Money, animosity, and a currency of pain – an update

I started this last night and decided to wait until this morning before posting. My kids are adults, but like any and all deeply personal and emotional issues, they go back and forth about what to do on any and all issues related to their father. I want to give them plenty of room to flip-flop and change their minds. But no, conversation with both this morning says they are resolved and feeling better about things, about themselves and their choices in this matter.

Throughout today and into this evening there have been multiple text messages, a couple of phone calls, and finally and impromptu family dinner of take-out pizza to discuss this situation and what the kids really want to do about it.

By the end of it, they had ultimately decided that they would not be blackmailed emotionally or monetarily for mementos of their father’s life. Listening to them talk about it, hashing through all their anger and their feelings, I recognize that they are both still really angry with their father for taking his own life. There has been some counseling and talk therapy to help deal with it, but they are both trying so hard to balance how much they loved him with their anger and guilty feelings surrounding his death. Heavy crap to lay on anyone.

They bend over backwards to ensure I and anyone in the room (M and their significant others) understand that this is not about money. If there were some desperate need and she simply asked them for financial assistance they would help her, but this feels like a money grab, pure and simple. While the policy sounds like an old one we had in place from our divorce, I do not imagine it could be an actual life insurance policy that would pay based on his cause of death. His wife was furious that the kids received that money, though, and she has expressed her displeasure in a number of public and private ways.

*sigh* What a mess.

No one in any of their extended family believes them to be selfish for not giving in to her demands. While they would like those few items in her possession or under her control, it’s not worth giving in to her demand for cold, hard cash in exchange. I support them in their decisions and know it’s a hard position to be in. That said, i choose to believe that no matter how mixed up and emotionally troubled their father was at the end, I will always believe he loved them, had severe difficulties in expressing it clearly, yet wanted them to have some kind of seed money to begin the next phase of their lives.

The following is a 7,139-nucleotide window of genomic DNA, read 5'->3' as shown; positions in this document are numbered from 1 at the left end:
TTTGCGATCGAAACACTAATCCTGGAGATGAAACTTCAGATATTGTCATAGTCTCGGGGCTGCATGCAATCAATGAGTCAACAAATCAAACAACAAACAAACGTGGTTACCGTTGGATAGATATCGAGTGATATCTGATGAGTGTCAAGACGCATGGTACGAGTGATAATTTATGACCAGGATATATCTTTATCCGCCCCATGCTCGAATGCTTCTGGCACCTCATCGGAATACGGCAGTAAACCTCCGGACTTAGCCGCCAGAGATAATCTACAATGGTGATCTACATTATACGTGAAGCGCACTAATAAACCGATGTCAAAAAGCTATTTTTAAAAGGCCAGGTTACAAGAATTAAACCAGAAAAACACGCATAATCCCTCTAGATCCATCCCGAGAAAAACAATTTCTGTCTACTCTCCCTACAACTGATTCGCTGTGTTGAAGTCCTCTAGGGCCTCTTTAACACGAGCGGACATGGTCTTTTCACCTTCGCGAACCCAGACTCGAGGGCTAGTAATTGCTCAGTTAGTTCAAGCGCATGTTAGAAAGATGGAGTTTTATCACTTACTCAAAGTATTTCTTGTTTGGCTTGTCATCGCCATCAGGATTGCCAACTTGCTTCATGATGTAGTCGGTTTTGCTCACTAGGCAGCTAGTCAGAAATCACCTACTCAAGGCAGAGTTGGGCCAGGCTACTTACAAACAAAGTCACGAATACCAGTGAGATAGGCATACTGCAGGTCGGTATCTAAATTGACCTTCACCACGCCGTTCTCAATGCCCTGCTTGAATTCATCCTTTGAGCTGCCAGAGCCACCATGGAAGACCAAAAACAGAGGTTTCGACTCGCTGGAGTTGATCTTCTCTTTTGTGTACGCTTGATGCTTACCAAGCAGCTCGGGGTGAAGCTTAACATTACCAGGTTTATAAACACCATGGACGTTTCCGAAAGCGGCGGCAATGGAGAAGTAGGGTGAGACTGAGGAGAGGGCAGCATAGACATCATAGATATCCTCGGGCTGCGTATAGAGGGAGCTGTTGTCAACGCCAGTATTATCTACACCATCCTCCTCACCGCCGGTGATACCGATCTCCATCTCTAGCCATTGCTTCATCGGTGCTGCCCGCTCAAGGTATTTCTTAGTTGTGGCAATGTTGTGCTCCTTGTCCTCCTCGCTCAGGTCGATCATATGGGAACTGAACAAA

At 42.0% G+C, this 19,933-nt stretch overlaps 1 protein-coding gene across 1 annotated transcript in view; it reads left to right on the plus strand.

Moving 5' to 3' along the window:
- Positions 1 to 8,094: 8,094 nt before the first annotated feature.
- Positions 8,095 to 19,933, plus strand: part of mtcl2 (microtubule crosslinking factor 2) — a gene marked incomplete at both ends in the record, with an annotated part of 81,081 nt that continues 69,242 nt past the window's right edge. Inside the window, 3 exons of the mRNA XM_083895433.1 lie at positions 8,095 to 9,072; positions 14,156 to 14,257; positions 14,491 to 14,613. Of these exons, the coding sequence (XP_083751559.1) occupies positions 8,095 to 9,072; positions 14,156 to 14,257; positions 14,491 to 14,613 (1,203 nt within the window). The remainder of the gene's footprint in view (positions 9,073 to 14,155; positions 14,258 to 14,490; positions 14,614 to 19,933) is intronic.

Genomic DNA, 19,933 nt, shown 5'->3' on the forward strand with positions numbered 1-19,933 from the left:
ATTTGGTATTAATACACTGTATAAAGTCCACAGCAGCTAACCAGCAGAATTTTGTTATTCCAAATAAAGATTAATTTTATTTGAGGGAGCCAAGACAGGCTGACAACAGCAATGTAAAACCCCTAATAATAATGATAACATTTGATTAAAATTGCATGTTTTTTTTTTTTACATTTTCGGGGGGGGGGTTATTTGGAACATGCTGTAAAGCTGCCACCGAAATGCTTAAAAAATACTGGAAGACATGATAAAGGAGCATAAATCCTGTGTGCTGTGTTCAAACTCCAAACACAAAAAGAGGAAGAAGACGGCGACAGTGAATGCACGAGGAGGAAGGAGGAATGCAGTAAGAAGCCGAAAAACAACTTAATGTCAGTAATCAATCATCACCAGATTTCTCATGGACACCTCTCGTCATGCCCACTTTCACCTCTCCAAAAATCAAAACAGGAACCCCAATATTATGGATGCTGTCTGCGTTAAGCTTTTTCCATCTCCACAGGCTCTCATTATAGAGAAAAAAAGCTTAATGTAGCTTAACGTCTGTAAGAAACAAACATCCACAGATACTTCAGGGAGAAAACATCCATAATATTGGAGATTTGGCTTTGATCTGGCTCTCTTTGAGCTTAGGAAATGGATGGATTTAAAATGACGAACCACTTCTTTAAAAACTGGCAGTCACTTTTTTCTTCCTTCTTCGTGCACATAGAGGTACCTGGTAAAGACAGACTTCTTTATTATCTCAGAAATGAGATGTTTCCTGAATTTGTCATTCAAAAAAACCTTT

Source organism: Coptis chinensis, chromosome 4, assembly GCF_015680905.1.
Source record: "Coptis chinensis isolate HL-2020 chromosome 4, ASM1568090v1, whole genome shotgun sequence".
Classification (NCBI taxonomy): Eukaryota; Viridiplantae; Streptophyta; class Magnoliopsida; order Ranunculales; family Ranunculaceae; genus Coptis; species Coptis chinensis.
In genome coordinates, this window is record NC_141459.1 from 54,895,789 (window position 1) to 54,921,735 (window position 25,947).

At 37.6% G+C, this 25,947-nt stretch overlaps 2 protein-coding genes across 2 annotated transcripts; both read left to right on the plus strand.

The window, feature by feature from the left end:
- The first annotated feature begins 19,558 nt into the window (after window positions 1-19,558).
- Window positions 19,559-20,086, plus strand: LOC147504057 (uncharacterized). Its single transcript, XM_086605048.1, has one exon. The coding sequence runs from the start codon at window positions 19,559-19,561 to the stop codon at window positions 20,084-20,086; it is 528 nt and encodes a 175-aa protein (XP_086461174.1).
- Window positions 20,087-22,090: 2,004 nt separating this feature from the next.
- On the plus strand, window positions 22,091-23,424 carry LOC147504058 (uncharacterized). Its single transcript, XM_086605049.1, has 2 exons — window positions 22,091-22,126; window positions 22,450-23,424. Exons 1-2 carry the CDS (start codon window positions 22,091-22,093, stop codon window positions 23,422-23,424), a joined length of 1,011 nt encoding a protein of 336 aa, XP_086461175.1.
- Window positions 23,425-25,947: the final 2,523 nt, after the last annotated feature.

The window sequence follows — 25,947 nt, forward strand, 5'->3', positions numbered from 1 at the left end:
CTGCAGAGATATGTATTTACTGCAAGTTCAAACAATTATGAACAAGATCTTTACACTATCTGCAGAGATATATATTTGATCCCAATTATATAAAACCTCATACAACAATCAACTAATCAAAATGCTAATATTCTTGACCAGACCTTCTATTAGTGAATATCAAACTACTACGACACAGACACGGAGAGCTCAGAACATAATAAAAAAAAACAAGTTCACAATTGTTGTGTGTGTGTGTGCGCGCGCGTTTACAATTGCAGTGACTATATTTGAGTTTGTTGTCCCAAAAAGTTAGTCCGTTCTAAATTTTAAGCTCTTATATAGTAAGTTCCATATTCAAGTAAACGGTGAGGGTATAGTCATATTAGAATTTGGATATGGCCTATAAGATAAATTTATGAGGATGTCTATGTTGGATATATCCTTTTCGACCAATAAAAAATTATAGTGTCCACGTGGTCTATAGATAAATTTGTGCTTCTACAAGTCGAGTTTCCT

No parenting book I have ever read discusses how to deal with or help your kids with crap like this. Makes me glad all over again that M and I have our affairs in order and have discussed our intentions thoroughly with both kids. Still, it’s hard not to be in a foul mood and white-hot angry with that woman for twisting the grief knife in the hearts of those I love most.

2 thoughts on “Money, animosity, and a currency of pain – an update

  1. So sorry to read about your children’s difficulty getting mementos from their father’s wife. I am a casual reader of your blog and enjoy it.
    This story sounded so familiar from the years spent navigating life with my SIL. I realized she has a named mental illness – narcissism. The understanding and relief when I read online info was eye-opening. I’m sending you a link to the sub-Reddit support group for you to check out to see if any of the discussions help your children deal with their father’s wife.
    Best of luck to your kids,
    Kathy
    http://www.reddit.com/r/raisedbynarcissists/

    • Hi Kathy, thanks for reading and taking a moment to comment and share this information. I know there’s SOMETHING wrong with her, but no idea what. I’ll read through the link tonight and share it with the kids. It’s an unfortunate and truly sad situation, made worse that my kids loved their dad and are still trying to make sense of his death. Her behavior is hurtful to the kids as well as his parents and surviving siblings, so we strive to give benefit of the doubt (i.e., she’s ill). But sometimes it’s really hard.

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